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Will we give them a choice?

Tuesday, June 15, 2004

Article for Progress Journal

 

Giving service users choice in social services sounds good, something that everyone should support. But social services cover many different areas of work, each with particular issues and challenges. Developing new services with choice and user involvement, whilst also alive to these differences, is difficult and complex. It’s helpful to consider these issues in two contexts - the processes involved and service provision.

 

People approach social services when they need help. It isn’t easy and they do so usually without understanding the processes. They face complex procedures involving impenetrable language, assessments, eligibility criteria and rationed resources. If the system isn’t understood, how can people make a choice about what they would like? We have to start by giving them basic information. All services should be obliged to set out in plain language who the service is for, how their entitlement is determined and the range of choices that are available.

 

Take an elderly couple, where one partner is caring for their spouse who is housebound. They approach social services hoping that the carer can have a break and that their spouse will receive the care they require. The information they need includes how they will be assessed, what will social services want to know about them, what services are available and how much influence they can have in the service they get. For example: can they choose to have someone to provide personal care as opposed to someone to do the cleaning? These are crucial questions and once social services are satisfied that the couple do need help, they should be open to these discussions.

 

For some elderly people and adults with learning disabilities, the professional view of appropriate services may be different from the service user, which again may be different from the person’s family. Involving advocates may be appropriate, who can explain the processes and help those involved put their views about services they receive. A number of voluntary organisations have become skilled in advocacy work but there is no reason why advocates shouldn’t also come from community and neighbourhood organisations. Local people can be trained in the relevant skills and they may also be in a position to offer support to people such as those with mental health or learning disability problems living in their community.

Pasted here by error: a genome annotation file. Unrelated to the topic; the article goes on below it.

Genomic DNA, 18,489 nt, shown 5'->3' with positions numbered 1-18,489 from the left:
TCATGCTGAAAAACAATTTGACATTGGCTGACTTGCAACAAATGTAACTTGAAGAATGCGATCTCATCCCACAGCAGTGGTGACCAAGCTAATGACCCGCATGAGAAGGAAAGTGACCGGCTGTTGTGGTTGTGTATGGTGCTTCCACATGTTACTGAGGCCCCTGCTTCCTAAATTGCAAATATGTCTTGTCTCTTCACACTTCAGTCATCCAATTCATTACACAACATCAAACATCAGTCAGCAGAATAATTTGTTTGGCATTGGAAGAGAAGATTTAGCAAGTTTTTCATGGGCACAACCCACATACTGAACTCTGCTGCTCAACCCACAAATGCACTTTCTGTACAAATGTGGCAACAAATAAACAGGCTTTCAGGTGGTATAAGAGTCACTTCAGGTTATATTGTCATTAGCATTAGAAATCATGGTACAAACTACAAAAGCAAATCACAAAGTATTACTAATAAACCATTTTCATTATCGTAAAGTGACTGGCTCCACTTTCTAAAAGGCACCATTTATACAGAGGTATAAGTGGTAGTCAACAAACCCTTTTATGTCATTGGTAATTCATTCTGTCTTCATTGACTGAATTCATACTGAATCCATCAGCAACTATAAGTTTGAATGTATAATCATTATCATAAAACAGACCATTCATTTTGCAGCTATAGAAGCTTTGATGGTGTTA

Service Provision

 

On the service provision side the local authority social services monopoly has gone. Co-operatives and mutual organisations provide a real opportunity for service users to have a voice in their operation. I visited a residential home run by West Midlands Co-op Ltd., and it was clear that staff and residents gained a great deal from the values of co-operation. Residents trusted the Co-op to provide care and to involve them in running the home. Staff felt more involved in the home than under previous private management and therefore had greater job satisfaction.

 

The important role of churches and community groups in providing low level services such as luncheon clubs and social groups should not be neglected. Often with minimal financial support, these organisations can alleviate the need for more expensive social services. They can check that elderly people are alright, ensure provision of adequate food and that vital, but often neglected, need for the company of other people. Similarly many organisations provide support for parents with young children or clubs and groups for older children. Not only do these help prevent problems occurring but they can be early warning systems for difficulties that could lead to social services involvement.

 

Finally all social services need to have good mechanisms for consulting with the various groups who receive their services. Many local authorities already do this but a requirement to consult would ensure that not only what is provided, but the way in which it is provided, better meets the needs and expectations of those who need help. For too long social services have held onto the power that comes from knowing how the system works. By involving service users and the wider community not only will they provide more appropriate services but ensure also better use of resources with more people supported and helped within their own communities.

 

 


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